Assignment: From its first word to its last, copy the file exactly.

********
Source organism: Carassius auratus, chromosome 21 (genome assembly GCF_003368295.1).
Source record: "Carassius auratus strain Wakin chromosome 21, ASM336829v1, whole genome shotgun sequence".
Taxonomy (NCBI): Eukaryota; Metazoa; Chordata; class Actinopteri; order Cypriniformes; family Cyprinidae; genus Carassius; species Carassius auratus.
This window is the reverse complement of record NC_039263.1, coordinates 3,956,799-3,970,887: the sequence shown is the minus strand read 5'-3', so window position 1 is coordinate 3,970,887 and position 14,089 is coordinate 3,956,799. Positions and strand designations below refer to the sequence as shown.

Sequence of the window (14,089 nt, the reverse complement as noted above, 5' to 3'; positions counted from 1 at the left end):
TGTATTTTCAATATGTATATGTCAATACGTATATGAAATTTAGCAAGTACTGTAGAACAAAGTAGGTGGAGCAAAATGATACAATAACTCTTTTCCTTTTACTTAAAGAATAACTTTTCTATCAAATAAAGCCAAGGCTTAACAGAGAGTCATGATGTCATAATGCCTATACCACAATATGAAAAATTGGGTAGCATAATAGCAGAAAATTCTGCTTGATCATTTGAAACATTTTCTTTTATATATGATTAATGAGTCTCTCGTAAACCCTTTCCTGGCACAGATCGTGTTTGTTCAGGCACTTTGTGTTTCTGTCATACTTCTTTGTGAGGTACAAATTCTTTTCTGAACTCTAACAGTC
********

Source organism: Carassius auratus, chromosome 21 (genome assembly GCF_003368295.1).
Source record: "Carassius auratus strain Wakin chromosome 21, ASM336829v1, whole genome shotgun sequence".
Taxonomy (NCBI): Eukaryota; Metazoa; Chordata; class Actinopteri; order Cypriniformes; family Cyprinidae; genus Carassius; species Carassius auratus.
This window is the reverse complement of record NC_039263.1, coordinates 3,956,799-3,970,887: the sequence shown is the minus strand read 5'-3', so window position 1 is coordinate 3,970,887 and position 14,089 is coordinate 3,956,799. Positions and strand designations below refer to the sequence as shown.

Sequence of the window (14,089 nt, the reverse complement as noted above, 5' to 3'; positions counted from 1 at the left end):
TGTATTTTCAATATGTATATGTCAATACGTATATGAAATTTAGCAAGTACTGTAGAACAAAGTAGGTGGAGCAAAATGATACAATAACTCTTTTCCTTTTACTTAAAGAATAACTTTTCTATCAAATAAAGCCAAGGCTTAACAGAGAGTCATGATGTCATAATGCCTATACCACAATATGAAAAATTGGGTAGCATAATAGCAGAAAATTCTGCTTGATCATTTGAAACATTTTCTTTTATATATGATTAATGAGTCTCTCGTAAACCCTTTCCTGGCACAGATCGTGTTTGTTCAGGCACTTTGTGTTTCTGTCATACTTCTTTGTGAGGTACAAATTCTTTTCTGAACTCTAACAGTC